National Beat Reporter
At the UC Board of Regents meeting held this Wednesday at UCLA, UC Regents overheard students, UC employees, and other individuals’ concerns on a variety of topics, most prominently, the proposed tuition hike for non-California residents.
Despite vocal opposition to tuition hikes, the Board ultimately voted 12-3 on Thursday to increase non-resident tuition by 3.5 percent, meaning nonresident students will have to pay $978 more in tuition.
UCSB Lobby Corps, who was present at Wednesday’s meeting, has taken a strong stance against the tuition increase for nonresident students, lobbying representatives at the state capitol for increased funding for UC.
Mayela Morales, a fourth-year global and Chican@ studies double major and internal director for UCSB Lobby Corps, expressed worry over the future of tuition at UC.
“I am now even more afraid that the regents will also motion to approve a tuition increase for in-state tuition. This is why all students need to come together and advocate for an increase in funding into education,” said Morales.
At the last UC Board of Regents meeting in January, the Board postponed a vote to increase base tuition, which both resident and non-resident students are subject to, to May.
Before opening the board meeting up to public comment, UC Regent Chair George Kieffer provided some date on UC finances noting that “core funds have not kept pace with increased enrollment” and that “UC now has 31 percent less available funding per student than it had in 2000.”
Another data point Kieffer touched on was the growth of the student-to-faculty ratio throughout the UC system. In 2010, the ratio was 24 students to one faculty, but the latest data from 2015 places the ratio at 25.6, higher than other public university systems’ and private institutions’ student-faculty ratios.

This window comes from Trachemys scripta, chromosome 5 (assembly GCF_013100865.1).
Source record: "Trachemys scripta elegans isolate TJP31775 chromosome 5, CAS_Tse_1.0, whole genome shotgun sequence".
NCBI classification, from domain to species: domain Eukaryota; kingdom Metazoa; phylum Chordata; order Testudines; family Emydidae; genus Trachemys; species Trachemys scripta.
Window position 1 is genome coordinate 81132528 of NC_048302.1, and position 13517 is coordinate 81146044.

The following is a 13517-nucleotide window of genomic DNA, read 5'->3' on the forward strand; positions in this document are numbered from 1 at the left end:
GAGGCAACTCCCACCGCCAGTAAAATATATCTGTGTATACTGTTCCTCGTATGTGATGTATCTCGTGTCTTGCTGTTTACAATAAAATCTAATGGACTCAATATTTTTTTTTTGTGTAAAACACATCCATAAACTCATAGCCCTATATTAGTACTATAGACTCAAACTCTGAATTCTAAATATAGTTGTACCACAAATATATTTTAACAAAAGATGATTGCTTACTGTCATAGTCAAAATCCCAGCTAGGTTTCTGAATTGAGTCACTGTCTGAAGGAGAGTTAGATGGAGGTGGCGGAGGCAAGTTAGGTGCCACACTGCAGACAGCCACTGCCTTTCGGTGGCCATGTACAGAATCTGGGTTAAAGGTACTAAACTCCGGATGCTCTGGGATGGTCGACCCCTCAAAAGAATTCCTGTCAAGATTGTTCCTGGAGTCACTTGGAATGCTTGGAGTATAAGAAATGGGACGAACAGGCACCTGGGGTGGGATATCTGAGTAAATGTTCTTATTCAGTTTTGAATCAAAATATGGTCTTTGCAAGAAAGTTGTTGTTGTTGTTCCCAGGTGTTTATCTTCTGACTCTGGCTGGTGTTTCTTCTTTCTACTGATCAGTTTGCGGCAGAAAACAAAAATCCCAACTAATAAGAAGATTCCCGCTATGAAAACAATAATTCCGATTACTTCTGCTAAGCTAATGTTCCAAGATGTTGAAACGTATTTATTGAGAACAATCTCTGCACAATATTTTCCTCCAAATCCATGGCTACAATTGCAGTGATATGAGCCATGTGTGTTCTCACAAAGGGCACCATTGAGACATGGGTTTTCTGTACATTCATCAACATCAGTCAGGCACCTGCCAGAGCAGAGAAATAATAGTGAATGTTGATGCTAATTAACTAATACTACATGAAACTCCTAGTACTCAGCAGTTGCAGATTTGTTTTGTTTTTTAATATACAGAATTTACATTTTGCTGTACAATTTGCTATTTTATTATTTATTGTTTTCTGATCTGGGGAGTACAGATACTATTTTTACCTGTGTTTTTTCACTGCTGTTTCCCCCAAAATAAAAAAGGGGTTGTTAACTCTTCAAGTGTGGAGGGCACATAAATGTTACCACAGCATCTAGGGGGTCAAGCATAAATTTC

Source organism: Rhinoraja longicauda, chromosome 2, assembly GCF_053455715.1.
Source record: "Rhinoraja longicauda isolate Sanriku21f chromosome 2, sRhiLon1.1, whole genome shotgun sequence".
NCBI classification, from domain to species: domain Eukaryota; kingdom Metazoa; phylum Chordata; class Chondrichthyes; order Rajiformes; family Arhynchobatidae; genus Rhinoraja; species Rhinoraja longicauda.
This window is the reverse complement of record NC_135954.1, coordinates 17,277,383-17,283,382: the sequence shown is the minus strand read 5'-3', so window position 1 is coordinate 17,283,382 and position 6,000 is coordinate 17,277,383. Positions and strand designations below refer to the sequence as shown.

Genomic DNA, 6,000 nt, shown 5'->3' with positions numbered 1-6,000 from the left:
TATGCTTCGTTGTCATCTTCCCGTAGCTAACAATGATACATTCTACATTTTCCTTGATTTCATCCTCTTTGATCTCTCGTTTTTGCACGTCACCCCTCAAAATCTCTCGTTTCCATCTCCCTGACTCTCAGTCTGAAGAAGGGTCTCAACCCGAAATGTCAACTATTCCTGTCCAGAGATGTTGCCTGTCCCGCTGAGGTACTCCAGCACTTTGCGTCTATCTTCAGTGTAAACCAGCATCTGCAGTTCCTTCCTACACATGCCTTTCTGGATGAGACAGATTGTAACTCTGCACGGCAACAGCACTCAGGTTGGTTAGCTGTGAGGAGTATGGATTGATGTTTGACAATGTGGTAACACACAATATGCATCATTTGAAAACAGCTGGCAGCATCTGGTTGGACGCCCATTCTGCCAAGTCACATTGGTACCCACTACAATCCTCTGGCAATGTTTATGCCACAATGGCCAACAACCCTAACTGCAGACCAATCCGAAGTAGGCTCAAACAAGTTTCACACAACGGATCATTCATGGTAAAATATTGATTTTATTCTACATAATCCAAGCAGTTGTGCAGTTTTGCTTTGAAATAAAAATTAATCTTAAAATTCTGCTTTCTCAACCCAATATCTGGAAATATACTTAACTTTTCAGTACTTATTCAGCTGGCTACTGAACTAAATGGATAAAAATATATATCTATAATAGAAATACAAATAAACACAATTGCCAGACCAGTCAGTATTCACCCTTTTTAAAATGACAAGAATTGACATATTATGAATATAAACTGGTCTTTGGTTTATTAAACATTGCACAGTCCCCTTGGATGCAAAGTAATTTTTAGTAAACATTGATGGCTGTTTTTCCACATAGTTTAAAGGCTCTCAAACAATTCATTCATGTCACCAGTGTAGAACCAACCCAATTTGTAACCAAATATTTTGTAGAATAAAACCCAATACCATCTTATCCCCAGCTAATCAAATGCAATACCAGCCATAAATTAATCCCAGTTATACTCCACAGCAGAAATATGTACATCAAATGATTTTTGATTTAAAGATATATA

One of the first speakers to voice opposition to tuition hikes was Delaine Eastin, a former UC regent and current candidate for Californian governor. She said that in the eight years she served as a regent they did not increase tuition.
“When I grew up in California, every kid was promised a wonderful future,” Eastin said. She emphasized the need for the state and UC to recommit to affordable higher education for all students.
Rigel Robinson, UC Berkeley Associated Students External Affairs Vice President and a nonresident student, commented that as nonresident tuition rises becoming a student at a UC campus grows in difficulty across all socioeconomic classes.
“We can’t leave nonresident students off the table,” Robinson said.
Back in January of 2017, UC Regents approved a 2.5 percent increase in tuition, leaving nonresident students to pay $42,423 in tuition and student fees for the 2017-2018 school year.
The proposed tuition hikes for nonresident students have the potential to add additional financial hardship for undocumented students, said Lilian Moran, speaking on behalf of the UC Undocumented Student Coalition and IDEAS at UCLA.
“With the tuition hike these students will be paying more than they are already paying,” Moran said at the meeting. “There are cases of students paying $8,000 out of pocket each quarter
Kristin Hsu, UCSB’s AS External VP for Statewide Affairs, asked for the Regents to invest in students so they may have the means to succeed just as students are investing in the UC, “no tuition increases for any students,” Hsu said.
The financial hardship that a tuition hike can impose on international students was brought up by Ayesha Swillam, an international student from Pakistan and member of the International Student Coalition at UCLA.
Swillam notes that as an international student she is often categorized as a “cash cow” for the UC, but states she fears that with a tuition increase she may have to go back home.
As the board meeting continued shouts of protest against a tuition increase broke out after an individual had been denied the opportunity to speak due to the closure of public comment already.
Near the close of the board meeting, UC President Janet Napolitano recommended that UC increase its undergraduate, nonresident supplemental tuition by 3.5 percent.
“Revenue generated by the increase is critically important to preserving efforts to support student success at university campuses,” Napolitano said.